“Upstream, Downstream, Small Stream” first appeared in the March/April 2013 issue of American Angler. The article’s subhead sums it up nicely: “What’s the best tactical approach on a high-gradient mountain stream? Let the brookies be your guide.” I wrote this piece after I became fascinated with how receptive — or unreceptive — wild brook trout were to my offerings, depending on how I was fishing. Many thanks to American Angler for allowing me to share it on currentseams. I’m trying something different this time: Instead of the article text and photos, it’s a pdf link.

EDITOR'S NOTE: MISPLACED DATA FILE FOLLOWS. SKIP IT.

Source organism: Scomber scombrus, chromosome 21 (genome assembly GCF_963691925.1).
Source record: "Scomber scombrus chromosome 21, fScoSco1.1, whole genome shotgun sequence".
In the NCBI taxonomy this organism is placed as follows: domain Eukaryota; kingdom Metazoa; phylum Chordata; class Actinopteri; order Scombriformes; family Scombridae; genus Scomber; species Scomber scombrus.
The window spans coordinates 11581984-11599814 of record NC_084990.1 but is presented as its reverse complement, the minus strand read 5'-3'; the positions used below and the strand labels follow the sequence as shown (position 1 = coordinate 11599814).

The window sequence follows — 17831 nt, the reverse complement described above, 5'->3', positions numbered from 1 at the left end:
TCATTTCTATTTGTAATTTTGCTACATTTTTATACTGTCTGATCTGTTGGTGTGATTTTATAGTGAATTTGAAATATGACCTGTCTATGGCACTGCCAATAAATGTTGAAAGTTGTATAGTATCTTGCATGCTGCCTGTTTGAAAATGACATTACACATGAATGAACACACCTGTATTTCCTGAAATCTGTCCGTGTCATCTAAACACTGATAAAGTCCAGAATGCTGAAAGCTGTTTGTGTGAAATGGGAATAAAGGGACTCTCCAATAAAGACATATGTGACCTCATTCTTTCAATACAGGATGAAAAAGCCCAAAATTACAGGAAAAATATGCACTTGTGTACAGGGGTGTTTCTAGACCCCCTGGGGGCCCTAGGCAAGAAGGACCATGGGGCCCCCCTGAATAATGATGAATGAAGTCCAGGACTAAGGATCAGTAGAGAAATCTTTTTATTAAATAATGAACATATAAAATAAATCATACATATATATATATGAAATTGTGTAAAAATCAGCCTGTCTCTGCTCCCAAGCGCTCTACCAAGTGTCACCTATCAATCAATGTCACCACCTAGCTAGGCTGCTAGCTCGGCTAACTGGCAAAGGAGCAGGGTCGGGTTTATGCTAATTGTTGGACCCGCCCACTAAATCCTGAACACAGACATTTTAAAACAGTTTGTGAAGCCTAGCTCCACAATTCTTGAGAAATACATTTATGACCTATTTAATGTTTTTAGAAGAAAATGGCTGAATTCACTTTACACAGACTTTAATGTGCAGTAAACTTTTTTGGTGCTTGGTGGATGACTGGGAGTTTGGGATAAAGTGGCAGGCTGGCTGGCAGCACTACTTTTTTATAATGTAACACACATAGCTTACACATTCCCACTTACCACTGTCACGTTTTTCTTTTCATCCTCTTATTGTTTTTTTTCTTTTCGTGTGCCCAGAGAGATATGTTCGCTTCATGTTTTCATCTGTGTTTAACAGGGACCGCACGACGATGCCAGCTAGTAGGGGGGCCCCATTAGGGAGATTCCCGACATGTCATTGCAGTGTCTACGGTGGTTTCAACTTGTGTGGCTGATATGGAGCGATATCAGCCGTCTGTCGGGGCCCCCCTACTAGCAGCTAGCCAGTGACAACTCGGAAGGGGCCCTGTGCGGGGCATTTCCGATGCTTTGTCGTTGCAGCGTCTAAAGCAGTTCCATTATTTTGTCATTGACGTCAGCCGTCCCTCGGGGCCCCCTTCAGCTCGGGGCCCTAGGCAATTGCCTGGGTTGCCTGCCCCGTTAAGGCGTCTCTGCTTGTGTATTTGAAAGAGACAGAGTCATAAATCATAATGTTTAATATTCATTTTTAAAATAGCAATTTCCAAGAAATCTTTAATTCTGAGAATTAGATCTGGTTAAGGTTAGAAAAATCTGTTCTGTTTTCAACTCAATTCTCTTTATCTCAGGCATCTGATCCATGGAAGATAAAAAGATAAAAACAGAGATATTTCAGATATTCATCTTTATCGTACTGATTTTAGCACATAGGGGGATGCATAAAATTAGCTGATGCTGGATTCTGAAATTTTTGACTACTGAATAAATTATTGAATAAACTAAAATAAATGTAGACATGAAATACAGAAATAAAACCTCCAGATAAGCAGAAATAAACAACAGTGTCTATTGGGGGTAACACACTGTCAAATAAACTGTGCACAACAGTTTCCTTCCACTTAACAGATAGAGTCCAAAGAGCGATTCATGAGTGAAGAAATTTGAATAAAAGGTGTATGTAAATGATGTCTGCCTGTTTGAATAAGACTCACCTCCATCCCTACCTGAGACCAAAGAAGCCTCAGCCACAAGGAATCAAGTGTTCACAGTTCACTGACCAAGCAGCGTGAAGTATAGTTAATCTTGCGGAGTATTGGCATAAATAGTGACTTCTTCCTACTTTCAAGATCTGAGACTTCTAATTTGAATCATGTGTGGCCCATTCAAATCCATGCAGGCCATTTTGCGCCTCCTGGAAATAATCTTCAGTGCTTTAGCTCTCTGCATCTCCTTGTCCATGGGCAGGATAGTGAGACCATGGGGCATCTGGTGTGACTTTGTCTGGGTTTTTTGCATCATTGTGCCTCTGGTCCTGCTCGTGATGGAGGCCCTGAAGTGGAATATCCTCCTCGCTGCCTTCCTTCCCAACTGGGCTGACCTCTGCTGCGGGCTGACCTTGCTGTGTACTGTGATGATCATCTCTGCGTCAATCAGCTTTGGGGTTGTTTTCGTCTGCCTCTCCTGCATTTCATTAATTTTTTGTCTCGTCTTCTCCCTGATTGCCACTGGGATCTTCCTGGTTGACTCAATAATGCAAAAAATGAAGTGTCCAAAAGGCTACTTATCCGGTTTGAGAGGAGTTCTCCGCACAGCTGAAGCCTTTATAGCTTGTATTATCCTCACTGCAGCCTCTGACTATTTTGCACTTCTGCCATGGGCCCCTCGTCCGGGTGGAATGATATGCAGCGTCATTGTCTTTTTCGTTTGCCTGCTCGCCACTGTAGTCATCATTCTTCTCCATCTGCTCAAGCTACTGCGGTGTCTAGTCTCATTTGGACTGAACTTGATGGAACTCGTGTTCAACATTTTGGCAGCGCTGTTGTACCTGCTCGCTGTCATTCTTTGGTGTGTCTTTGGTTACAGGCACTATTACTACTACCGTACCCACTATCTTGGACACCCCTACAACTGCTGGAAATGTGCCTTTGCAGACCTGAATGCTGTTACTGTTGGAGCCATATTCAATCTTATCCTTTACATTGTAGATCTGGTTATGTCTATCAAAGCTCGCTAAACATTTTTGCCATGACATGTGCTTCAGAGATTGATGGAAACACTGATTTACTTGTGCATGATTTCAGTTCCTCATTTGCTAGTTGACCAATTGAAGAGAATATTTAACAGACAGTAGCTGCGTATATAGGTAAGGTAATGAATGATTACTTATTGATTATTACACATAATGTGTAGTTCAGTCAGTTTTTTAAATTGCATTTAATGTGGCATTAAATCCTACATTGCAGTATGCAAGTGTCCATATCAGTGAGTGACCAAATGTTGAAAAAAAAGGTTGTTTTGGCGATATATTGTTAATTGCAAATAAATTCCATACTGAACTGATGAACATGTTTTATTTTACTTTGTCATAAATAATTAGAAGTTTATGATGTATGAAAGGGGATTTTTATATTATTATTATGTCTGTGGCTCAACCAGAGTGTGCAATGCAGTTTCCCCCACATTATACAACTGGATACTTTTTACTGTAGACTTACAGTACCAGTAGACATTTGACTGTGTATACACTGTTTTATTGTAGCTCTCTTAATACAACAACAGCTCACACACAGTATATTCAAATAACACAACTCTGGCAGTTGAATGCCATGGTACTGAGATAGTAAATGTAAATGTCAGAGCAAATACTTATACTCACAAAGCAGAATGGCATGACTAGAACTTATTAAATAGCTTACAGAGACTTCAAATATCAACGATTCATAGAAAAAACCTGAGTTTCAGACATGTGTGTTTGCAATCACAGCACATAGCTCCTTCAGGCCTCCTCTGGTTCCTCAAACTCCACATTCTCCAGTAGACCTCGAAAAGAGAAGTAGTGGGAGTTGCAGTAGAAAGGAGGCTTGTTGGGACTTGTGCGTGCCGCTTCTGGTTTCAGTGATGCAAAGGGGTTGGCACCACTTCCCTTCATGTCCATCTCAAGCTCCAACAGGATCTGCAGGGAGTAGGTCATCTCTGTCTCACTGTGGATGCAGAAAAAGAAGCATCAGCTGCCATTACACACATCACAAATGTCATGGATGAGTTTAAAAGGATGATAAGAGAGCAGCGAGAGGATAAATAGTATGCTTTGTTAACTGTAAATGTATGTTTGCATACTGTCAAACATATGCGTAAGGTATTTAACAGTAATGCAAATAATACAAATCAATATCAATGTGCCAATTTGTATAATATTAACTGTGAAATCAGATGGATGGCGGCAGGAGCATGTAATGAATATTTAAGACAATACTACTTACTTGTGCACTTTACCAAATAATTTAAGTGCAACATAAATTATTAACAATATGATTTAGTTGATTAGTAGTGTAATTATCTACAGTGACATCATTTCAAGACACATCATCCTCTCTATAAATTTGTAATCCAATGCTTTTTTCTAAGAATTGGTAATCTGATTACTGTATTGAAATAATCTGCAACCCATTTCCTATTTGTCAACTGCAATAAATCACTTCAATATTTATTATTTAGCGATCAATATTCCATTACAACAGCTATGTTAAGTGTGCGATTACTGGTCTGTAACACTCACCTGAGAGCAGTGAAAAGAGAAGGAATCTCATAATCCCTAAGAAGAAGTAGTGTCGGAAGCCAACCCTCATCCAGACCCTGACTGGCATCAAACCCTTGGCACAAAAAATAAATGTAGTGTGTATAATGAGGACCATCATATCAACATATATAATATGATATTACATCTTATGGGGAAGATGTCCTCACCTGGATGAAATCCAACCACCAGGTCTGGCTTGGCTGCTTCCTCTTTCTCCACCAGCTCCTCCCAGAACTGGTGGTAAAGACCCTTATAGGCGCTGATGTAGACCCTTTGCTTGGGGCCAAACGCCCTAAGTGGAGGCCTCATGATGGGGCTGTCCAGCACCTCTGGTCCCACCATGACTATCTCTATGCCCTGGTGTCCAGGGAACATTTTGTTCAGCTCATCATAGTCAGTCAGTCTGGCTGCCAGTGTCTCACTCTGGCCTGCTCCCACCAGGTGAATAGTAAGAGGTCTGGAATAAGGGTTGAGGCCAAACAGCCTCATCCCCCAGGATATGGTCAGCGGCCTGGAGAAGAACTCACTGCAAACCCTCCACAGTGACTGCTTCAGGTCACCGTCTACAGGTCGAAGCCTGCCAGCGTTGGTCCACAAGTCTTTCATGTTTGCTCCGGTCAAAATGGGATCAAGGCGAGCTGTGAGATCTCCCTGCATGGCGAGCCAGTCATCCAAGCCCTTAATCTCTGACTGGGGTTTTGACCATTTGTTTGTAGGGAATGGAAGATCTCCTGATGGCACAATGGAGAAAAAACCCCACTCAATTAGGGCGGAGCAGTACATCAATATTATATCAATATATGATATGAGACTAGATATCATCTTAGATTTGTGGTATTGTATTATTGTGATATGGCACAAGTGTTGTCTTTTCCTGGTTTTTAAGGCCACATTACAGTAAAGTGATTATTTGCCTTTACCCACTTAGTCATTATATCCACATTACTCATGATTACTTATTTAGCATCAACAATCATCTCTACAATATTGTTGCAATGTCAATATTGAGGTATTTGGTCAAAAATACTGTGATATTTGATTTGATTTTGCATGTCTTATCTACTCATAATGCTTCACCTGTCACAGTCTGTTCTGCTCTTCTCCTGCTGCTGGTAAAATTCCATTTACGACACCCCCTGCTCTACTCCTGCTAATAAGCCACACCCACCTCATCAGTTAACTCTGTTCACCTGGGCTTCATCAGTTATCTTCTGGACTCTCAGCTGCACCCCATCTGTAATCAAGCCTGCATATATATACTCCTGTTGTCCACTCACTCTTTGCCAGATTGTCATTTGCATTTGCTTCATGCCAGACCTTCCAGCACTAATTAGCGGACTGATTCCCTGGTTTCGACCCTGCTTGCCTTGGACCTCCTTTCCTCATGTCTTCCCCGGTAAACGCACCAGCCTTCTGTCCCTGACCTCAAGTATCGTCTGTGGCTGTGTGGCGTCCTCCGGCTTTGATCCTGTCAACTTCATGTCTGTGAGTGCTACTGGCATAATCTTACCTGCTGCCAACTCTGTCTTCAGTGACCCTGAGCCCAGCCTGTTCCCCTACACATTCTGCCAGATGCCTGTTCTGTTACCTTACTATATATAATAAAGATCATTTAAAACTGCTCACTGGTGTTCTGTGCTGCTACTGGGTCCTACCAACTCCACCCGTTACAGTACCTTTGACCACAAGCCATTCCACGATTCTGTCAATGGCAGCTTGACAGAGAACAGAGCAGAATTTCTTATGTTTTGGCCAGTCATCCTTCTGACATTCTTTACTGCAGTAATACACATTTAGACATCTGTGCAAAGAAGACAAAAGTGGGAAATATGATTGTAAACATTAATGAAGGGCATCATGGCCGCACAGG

Is there a best way to catch fish like this? Yes. No. Maybe. Read the article and you’ll see what I mean.
[…] I spent a good part of yesterday afternoon knocking on the doors of two favorite brooks. Conditions were similar on both thin blue lines: low water, clear water (thankfully still cold) and bright mid-day sunshine that kept the bite off. Still, a dozen-plus were pricked and a handful landed. All the bite activity came in the deeper plunges, runs, and cutbanks. Given the low water, I decided a downstream approach was best. (For more on small stream approaches, please read my article “Upstream, Downstream, Small Stream.”) […]